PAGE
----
Japan unveils biggest warship since World War II
Japan's biggest warship since World War II - DDH183 Izumo has been unveiled in Yokohama
The 250m long helicopter destroyer DDH183 Izumo has been unveiled by Japan’s Maritime Self-Defence Force today in Yokohama.
The helicopter destroyer, said to be the biggest warship Japan has acquired since the World War II, has solicited negative reactions from China with whom Japan has strained relationships over territories in the South China Sea.
DDH183 Izumo, capable of carrying up to 14 helicopters, is supposed to boost Japanese national defence. According to Japanese officials, the ship will serve as a part of anti-submarine warfare, conduct border-area surveillance missions but could also be used to transport personnel and supplies to speed up rescue operations following natural disasters.
The 19,500-tonne ship has been in construction since 2009. Despite not being equipped with catapults to launch fighter jets or a ski-jump ramp to launch fixed-winged aircraft, the commencement of the ship’s operation coincides with some developments in the dispute between Japan, China and Taiwan over the Senkaku and Diaoyutai islands.
For months, Chinese and Japanese ships have been patrolling the territory located between southern Japan and Taiwan. The dispute has intensified recently, after China added a newly refurbished aircraft carrier to its fleet, originally purchased from Russia and after information were revealed it was constructing another one domestically.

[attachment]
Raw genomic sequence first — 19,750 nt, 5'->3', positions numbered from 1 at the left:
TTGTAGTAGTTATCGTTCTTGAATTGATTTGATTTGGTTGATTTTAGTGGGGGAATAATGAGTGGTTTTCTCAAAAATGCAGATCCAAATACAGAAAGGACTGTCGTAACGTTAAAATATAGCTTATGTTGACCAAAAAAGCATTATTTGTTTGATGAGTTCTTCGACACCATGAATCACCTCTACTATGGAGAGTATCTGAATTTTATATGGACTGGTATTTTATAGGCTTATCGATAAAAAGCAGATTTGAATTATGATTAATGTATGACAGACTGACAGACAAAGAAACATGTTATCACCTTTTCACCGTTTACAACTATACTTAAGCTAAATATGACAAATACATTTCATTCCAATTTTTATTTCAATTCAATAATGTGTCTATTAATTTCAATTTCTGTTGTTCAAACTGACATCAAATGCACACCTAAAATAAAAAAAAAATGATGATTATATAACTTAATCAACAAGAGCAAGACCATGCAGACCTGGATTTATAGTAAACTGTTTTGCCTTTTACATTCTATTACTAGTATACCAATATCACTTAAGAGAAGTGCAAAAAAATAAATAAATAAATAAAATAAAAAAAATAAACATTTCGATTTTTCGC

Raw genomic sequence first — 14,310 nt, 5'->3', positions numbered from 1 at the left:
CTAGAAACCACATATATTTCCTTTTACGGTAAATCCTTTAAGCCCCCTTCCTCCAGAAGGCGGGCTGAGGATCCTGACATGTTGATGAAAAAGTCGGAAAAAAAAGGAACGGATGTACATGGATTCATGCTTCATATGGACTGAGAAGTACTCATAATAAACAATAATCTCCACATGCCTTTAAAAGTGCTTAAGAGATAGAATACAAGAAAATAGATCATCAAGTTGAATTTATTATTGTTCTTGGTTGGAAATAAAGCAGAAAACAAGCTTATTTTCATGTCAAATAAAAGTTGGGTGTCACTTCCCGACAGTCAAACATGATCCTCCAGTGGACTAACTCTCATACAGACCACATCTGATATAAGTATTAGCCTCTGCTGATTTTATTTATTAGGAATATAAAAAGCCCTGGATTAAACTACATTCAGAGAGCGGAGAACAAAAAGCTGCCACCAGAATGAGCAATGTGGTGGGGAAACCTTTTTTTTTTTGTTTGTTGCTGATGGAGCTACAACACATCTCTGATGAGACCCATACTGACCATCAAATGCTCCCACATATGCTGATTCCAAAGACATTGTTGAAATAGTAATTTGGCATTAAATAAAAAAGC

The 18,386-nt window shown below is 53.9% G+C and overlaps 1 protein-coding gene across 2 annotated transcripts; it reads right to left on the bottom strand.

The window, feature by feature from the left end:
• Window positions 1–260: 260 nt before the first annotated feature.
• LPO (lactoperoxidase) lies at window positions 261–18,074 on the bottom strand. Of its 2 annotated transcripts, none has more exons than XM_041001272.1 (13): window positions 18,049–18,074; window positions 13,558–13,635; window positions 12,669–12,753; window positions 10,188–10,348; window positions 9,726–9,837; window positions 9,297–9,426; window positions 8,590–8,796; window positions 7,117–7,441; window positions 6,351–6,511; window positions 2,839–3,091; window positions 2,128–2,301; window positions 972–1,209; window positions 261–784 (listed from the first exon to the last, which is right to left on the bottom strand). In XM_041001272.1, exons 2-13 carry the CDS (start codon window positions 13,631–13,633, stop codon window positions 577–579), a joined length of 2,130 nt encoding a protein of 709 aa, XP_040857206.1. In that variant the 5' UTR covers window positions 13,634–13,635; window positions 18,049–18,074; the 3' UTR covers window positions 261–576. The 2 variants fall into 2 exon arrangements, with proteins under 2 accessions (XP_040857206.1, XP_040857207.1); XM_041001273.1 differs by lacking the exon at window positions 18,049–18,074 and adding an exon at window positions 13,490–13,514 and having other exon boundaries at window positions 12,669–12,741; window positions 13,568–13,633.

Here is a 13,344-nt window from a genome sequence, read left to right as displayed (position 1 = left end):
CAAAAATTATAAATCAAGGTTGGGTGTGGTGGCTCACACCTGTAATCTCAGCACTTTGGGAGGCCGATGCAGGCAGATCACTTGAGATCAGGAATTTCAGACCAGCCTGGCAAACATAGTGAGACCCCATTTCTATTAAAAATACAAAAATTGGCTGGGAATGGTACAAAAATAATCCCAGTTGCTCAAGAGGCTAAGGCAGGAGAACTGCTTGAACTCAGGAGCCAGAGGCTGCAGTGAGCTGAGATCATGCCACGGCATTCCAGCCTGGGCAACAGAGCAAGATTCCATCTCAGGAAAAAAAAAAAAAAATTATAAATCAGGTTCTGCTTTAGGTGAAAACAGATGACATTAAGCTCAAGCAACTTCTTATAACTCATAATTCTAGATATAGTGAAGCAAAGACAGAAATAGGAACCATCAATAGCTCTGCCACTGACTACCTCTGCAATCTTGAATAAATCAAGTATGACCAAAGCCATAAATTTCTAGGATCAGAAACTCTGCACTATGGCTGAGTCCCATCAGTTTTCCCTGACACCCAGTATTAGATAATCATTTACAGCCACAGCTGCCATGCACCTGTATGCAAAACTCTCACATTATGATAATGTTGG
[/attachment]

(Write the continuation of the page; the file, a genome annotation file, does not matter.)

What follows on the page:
China now sees the Japanese DDH183 Izumo carrier as a response to its military modernisation and defence investments, possibly readying for an open conflict.
Japan said it has no plans to use the newly built ship in military aircraft operations, however, some experts said the ship could theoretically be used to support planes capable to take off vertically.
Despite having one of the best equipped and best trained naval forces in the Pacific region, Japan has not been involved in manufacturing military aircraft carriers due to constitutional restrictions that require military forces to conduct solely defensive duties.
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